By Jordan Freisleben and Jean Park
Strolling through the cafeteria during a deserted seventh period, Errol Bilgin â11 makes his way from the glass case containing donuts and cupcakes to the mini fridge holding yogurt and milk cartons. Along the way, he points out the few things he is able to eat as a vegan.
Bilgin has struggled to maintain his diet at school.
After limiting himself to fruits and bare vegetables during the first few weeks, he has since begun to learn more and more about the nutritional flexibilities of a vegan diet. He started eating a few more snacks, but he always feels unsatisfied with his minimal food intake.
“Itâs really difficult for vegans to eat the hot foods at the cafeteria,” Bilgin said. “Weâre in the dark because we donât know what they are cooked in.”
Ellie Diamant â11, who has been a vegan for two years, also feels unsatisfied with the cafeteria options. Composing her school meals of small snacks, rather than a full meal, Diamant stresses her desire for a full vegan meal on a daily basis at the cafeteria that can be served as “hot food.”
“I definitely donât think they do a good enough job offering vegan food,” Diamant said. “Although they do have some nice vegan snacks, they usually donât have main courses that are vegan, other than cereal and rice.”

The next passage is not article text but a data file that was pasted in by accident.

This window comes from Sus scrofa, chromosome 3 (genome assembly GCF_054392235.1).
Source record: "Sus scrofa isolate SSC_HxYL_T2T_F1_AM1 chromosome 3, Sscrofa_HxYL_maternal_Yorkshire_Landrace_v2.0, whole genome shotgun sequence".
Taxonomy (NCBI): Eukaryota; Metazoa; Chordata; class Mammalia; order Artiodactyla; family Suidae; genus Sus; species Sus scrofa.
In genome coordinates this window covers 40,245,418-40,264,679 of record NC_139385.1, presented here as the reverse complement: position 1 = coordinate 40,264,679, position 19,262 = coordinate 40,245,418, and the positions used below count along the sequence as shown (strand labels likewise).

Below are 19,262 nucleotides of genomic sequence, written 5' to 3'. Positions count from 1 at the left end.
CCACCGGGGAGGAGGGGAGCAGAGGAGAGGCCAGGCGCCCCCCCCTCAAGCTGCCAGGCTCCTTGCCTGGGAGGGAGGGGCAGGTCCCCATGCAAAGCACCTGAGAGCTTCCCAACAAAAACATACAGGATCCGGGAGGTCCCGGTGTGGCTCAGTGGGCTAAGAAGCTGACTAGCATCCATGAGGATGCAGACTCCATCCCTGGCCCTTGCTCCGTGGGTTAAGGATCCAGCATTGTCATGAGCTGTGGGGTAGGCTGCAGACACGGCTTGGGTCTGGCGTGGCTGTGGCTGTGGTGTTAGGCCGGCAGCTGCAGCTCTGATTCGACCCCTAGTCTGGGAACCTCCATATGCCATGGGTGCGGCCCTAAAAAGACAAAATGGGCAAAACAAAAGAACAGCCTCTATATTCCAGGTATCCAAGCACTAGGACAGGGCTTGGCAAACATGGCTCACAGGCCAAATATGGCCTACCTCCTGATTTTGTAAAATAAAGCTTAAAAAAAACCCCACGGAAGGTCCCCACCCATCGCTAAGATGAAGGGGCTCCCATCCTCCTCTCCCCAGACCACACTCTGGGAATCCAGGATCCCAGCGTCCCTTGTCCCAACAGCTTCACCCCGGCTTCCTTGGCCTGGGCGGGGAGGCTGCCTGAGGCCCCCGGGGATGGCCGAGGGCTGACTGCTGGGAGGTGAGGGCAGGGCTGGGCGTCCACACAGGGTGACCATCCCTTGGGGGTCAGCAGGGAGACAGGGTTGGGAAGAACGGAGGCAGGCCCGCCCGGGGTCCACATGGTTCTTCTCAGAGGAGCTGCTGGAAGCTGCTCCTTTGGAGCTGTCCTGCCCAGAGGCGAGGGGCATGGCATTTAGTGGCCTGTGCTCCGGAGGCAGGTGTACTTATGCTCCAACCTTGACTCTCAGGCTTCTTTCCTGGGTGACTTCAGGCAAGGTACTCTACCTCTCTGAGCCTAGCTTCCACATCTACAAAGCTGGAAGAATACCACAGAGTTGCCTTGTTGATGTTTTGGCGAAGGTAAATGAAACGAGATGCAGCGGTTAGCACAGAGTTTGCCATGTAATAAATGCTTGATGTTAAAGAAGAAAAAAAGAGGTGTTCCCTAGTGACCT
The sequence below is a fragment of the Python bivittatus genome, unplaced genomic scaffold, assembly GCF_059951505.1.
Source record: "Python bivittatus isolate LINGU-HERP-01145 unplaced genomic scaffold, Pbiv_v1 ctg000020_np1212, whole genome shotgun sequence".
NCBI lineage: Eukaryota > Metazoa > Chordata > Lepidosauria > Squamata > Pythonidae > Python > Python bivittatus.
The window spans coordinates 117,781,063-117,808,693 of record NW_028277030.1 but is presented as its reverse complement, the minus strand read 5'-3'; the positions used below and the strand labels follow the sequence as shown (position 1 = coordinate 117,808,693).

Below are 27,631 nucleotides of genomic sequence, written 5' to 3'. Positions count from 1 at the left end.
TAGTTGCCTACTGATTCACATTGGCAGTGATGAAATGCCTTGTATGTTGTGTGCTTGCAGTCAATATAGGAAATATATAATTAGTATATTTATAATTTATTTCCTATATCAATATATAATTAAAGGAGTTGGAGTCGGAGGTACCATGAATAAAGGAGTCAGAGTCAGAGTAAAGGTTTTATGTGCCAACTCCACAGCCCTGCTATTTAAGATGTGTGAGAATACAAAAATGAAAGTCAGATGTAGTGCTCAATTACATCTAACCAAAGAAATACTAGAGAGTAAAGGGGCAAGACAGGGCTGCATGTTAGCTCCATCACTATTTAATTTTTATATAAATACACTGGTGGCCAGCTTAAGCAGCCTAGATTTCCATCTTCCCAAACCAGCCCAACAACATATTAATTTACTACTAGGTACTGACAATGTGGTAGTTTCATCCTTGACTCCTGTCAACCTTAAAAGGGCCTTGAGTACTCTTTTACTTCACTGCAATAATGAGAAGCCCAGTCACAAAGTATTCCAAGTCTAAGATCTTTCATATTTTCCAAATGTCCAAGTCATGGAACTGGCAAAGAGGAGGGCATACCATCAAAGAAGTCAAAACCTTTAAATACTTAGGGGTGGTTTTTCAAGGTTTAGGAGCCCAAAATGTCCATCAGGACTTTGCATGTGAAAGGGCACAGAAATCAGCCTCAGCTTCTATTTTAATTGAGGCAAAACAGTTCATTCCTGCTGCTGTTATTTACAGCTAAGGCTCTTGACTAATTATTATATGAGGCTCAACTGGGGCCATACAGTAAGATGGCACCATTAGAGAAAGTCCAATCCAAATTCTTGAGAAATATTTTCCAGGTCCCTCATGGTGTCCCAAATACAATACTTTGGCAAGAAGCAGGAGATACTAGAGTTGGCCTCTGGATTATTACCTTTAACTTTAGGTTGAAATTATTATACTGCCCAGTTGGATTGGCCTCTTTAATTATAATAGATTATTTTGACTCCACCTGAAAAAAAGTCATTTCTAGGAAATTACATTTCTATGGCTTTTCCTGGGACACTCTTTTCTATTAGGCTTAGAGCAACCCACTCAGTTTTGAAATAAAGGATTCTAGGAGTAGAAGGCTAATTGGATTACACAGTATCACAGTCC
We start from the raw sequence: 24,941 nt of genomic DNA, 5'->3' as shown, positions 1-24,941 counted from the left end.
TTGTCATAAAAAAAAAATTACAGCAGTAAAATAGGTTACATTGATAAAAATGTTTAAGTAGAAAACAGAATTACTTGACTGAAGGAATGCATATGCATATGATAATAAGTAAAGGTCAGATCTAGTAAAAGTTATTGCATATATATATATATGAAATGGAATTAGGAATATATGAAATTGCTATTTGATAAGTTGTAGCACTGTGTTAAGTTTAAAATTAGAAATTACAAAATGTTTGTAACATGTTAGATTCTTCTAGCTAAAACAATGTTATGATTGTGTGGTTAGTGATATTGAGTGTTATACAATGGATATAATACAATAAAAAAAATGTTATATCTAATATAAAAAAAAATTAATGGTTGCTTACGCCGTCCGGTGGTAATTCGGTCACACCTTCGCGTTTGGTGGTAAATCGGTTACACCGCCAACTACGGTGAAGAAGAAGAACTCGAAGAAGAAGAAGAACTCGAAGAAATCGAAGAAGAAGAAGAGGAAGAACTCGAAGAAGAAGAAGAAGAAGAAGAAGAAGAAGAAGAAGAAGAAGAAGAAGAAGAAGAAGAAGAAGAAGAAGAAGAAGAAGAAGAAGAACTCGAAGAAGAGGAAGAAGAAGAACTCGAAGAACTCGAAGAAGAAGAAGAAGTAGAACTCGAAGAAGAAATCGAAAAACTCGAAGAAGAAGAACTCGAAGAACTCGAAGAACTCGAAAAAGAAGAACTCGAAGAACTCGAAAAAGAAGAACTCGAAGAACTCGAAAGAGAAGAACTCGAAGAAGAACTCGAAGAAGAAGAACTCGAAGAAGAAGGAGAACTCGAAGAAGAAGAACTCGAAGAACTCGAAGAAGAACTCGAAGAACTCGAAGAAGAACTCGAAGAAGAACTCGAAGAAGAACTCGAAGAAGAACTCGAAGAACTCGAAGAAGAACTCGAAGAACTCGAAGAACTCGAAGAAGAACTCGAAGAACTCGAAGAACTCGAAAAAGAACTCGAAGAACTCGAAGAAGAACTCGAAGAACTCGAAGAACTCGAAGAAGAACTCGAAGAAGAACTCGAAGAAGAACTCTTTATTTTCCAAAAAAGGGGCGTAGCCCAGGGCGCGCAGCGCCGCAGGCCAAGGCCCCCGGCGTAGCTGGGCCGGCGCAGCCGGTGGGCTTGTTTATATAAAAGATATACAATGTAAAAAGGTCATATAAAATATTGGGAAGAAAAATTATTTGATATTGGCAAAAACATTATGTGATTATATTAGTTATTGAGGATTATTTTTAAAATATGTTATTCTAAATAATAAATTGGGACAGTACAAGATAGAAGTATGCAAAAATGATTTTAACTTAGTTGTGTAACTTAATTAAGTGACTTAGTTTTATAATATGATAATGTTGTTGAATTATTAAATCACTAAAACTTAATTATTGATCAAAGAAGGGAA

Art instructor Marianne Hall, a vegan, finds most of her dietary needs sufficiently met by the cafeteriaâs vegan options, such as the “excellent salad bar with a variety of fresh and delicious ingredients [where] some form of vegan protein is usually included.”
Hall has a few suggestions for the cafeteria to take into consideration as well.
“I would love it if there would be a non-starchy form of vegan protein â tofu or soy âmeatâ â available every day,” Hall said.
“A variety of stir fried green vegetables such as asparagus, broccoli or spinach, with garlic, would also be wonderful, and avocado is always a treat,” she said.
During a free period a hungry Chanah Haddad â11 walks into the cafeteria for a snack. While perusing the shelves, she instinctively turns the bag of pretzels over to look at the nutritional information.
Haddad is not looking for the calorie count, but rather for the kashrus label, to see if Jewish dietary laws will allow her to eat the pretzels.
Like many Jewish students, Haddad must buy only food that satisfies her dietary restrictions as well as her appetite. Haddad has to monitor which cafeteria products are kosher and which are not.
“I always eat things without any meat in them, but sometimes thereâs stuff that you wouldnât think are made with animal products,” she said. “I know [now] that the brown rice is cooked in chicken broth.”
Both Haddad and fellow kosher student Jonathan Etra â11 feel that the cafeteria provides enough options for kosher students.
Although Etra feels that kosher options are available, he feels the choices can, at times, get monotonous.
“[The cafeteria has] kosher friendly options, but in my five years at Harvard-Westlake they havenât really changed the options,” Etra said. “Theyâre pretty accommodating, but youâre always looking for something exciting. Everything has been more or less the same since 7th grade.”